China’s “Open Judiciary” and “Belt and Road” Initiatives: Implications for Governance in China and Beyond

Tuesday, Feb 14, 2017
by chy

Thu, Feb 23, 6:00 pm

Two major initiatives in China are gaining momentum inside and outside of the country. Internally, China’s judiciary has been leading an “open judiciary” initiative, culminating in the establishment of the Guiding Cases System, in which judges are instructed to follow Guiding Cases (“GCs”), de facto binding cases, to achieve the goals of transparency, consistency, and impartiality. To date, hundreds of court cases in China have referenced these GCs, as the civil law country that used to focus solely on statutes gradually develops its own version of a case-focused system. Externally, the Chinese leadership has rolled out the “Belt and Road” initiative, flexing its muscles to increase China’s economic leverage in countries along the newly defined “Silk Road” and “Maritime Belt”. To facilitate the expansion of Chinese investments, fundamental changes to the country’s foreign investment regime are taking place and representative court cases involving parties from “Belt and Road” countries are being released to showcase how these foreign parties’ interests are protected. Seemingly attracted by the opportunities to strengthen their economic and other ties with China, approximately 50 countries have joined the “Belt and Road” initiative. What are the significant implications of these initiatives for governance in China and in countries along the “Belt and Road” routes? Drawing on theoretical and empirical studies, the panelists will discuss these issues at Princeton on Feburary 23.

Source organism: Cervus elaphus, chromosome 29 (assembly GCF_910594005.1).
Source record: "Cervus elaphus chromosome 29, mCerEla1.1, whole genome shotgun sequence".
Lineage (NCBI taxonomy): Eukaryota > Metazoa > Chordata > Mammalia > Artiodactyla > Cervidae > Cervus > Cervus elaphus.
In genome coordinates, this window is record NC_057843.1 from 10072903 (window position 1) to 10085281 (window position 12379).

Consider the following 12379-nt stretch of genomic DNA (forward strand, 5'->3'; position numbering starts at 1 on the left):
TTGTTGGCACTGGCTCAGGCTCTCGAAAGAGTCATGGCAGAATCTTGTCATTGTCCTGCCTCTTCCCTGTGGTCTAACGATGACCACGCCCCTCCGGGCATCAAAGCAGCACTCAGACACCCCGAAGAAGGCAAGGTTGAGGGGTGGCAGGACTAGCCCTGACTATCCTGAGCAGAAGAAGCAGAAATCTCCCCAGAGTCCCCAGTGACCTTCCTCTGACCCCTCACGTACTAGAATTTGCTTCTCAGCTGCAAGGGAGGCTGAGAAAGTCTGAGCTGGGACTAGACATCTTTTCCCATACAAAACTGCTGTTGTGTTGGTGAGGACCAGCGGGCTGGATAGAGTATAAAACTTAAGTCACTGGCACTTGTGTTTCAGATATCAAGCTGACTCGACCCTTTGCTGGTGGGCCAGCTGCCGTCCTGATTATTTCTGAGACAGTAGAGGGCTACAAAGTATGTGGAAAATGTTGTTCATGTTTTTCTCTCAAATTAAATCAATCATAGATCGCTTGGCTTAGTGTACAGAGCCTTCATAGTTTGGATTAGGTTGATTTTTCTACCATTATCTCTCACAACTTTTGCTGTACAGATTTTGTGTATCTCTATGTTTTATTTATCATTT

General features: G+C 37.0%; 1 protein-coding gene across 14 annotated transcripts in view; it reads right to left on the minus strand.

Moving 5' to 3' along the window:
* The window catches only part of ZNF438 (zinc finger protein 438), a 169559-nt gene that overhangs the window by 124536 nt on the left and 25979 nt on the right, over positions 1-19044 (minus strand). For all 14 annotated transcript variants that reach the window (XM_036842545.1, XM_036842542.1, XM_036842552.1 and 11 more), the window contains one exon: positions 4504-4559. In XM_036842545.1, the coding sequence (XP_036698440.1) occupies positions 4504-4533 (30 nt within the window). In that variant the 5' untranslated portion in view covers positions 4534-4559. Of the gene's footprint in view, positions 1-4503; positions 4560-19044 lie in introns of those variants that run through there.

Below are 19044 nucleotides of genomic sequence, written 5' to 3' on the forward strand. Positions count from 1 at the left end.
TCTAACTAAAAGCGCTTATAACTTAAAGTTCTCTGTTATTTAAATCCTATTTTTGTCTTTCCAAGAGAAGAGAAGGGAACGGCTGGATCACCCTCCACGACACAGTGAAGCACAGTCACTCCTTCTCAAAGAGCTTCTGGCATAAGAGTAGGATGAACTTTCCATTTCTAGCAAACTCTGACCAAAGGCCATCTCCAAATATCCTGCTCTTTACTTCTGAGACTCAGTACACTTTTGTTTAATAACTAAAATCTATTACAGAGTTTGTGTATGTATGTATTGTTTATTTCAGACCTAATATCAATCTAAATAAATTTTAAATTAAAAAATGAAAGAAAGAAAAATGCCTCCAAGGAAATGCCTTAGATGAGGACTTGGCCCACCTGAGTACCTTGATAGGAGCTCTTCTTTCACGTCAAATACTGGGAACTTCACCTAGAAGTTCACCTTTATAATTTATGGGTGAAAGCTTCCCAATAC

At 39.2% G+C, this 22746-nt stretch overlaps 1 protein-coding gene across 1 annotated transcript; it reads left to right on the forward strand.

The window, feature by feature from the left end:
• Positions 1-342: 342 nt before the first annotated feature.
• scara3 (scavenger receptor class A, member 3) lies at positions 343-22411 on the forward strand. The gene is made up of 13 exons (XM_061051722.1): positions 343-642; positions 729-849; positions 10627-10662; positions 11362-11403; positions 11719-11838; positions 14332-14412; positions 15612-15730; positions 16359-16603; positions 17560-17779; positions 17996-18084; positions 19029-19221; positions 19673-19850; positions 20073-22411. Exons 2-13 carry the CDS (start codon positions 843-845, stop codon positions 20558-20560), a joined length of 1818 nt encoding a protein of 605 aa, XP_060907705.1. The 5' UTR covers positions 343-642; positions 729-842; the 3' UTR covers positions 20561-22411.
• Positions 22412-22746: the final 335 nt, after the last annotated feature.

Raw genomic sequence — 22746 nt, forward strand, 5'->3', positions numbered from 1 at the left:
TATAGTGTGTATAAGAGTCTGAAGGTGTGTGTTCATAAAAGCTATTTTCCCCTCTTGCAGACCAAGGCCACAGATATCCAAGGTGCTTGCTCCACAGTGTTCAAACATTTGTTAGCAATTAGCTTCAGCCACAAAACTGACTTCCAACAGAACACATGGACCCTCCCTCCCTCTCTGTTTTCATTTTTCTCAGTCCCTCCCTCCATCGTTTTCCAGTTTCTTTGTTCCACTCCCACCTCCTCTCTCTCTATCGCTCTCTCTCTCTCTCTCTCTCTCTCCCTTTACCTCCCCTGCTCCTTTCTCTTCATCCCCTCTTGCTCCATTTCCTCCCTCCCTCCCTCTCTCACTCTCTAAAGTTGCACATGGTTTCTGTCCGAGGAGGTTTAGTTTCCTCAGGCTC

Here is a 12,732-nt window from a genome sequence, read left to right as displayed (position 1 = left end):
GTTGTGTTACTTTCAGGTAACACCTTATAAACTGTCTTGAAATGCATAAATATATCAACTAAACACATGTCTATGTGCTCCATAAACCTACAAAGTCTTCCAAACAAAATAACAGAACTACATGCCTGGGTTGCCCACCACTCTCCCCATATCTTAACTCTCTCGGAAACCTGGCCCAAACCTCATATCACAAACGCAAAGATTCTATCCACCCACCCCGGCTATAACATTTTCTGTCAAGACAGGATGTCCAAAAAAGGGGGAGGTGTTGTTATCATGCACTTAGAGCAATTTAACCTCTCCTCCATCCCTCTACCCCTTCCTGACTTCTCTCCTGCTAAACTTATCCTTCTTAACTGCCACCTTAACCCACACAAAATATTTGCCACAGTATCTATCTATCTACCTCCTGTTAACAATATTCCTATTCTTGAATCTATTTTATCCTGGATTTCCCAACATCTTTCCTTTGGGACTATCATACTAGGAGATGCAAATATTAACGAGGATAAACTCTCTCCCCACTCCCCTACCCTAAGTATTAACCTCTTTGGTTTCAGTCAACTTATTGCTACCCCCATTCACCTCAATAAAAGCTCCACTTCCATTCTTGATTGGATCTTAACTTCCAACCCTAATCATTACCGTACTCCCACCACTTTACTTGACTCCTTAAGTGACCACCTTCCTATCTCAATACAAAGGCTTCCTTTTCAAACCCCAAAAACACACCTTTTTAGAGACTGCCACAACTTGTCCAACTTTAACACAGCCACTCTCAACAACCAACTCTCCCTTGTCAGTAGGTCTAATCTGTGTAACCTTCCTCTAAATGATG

Dr. Mei Gechlik, Lecturer, Stanford Law School; Jennifer Ingram, Editor, SLS China Guiding Cases Project; Yaxin Duan, Visiting Professor of Economics, Princeton

Sponsors: Stanford Law China Guiding Cases Project (CGCP), Princeton U.S.-China Coalition (PUCC), Princeton Program in Law and Public Affairs (LAPA), and the Paul and Marcia Wythes Center on Contemporary China.